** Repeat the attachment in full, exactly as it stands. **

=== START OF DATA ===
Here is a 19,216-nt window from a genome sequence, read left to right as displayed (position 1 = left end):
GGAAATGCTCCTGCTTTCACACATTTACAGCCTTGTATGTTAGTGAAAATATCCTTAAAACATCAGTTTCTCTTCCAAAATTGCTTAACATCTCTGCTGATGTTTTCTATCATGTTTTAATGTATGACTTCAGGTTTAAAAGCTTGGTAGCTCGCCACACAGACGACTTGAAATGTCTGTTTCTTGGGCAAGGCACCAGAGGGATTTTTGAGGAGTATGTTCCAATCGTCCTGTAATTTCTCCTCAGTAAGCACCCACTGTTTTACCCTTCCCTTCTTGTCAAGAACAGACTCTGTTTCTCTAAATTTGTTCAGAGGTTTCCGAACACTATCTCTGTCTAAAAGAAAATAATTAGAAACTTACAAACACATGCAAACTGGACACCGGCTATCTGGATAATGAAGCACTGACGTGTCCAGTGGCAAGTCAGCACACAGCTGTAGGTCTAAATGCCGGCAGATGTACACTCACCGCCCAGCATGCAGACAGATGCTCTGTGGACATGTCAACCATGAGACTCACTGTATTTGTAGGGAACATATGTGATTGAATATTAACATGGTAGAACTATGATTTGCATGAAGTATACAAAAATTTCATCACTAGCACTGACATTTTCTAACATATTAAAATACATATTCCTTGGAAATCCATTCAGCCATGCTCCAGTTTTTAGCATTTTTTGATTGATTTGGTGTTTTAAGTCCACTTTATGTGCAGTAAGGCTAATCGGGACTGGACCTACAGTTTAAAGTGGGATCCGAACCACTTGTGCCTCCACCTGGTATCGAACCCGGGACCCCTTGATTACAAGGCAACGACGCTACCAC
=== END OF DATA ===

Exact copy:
Here is a 19,216-nt window from a genome sequence, read left to right as displayed (position 1 = left end):
GGAAATGCTCCTGCTTTCACACATTTACAGCCTTGTATGTTAGTGAAAATATCCTTAAAACATCAGTTTCTCTTCCAAAATTGCTTAACATCTCTGCTGATGTTTTCTATCATGTTTTAATGTATGACTTCAGGTTTAAAAGCTTGGTAGCTCGCCACACAGACGACTTGAAATGTCTGTTTCTTGGGCAAGGCACCAGAGGGATTTTTGAGGAGTATGTTCCAATCGTCCTGTAATTTCTCCTCAGTAAGCACCCACTGTTTTACCCTTCCCTTCTTGTCAAGAACAGACTCTGTTTCTCTAAATTTGTTCAGAGGTTTCCGAACACTATCTCTGTCTAAAAGAAAATAATTAGAAACTTACAAACACATGCAAACTGGACACCGGCTATCTGGATAATGAAGCACTGACGTGTCCAGTGGCAAGTCAGCACACAGCTGTAGGTCTAAATGCCGGCAGATGTACACTCACCGCCCAGCATGCAGACAGATGCTCTGTGGACATGTCAACCATGAGACTCACTGTATTTGTAGGGAACATATGTGATTGAATATTAACATGGTAGAACTATGATTTGCATGAAGTATACAAAAATTTCATCACTAGCACTGACATTTTCTAACATATTAAAATACATATTCCTTGGAAATCCATTCAGCCATGCTCCAGTTTTTAGCATTTTTTGATTGATTTGGTGTTTTAAGTCCACTTTATGTGCAGTAAGGCTAATCGGGACTGGACCTACAGTTTAAAGTGGGATCCGAACCACTTGTGCCTCCACCTGGTATCGAACCCGGGACCCCTTGATTACAAGGCAACGACGCTACCAC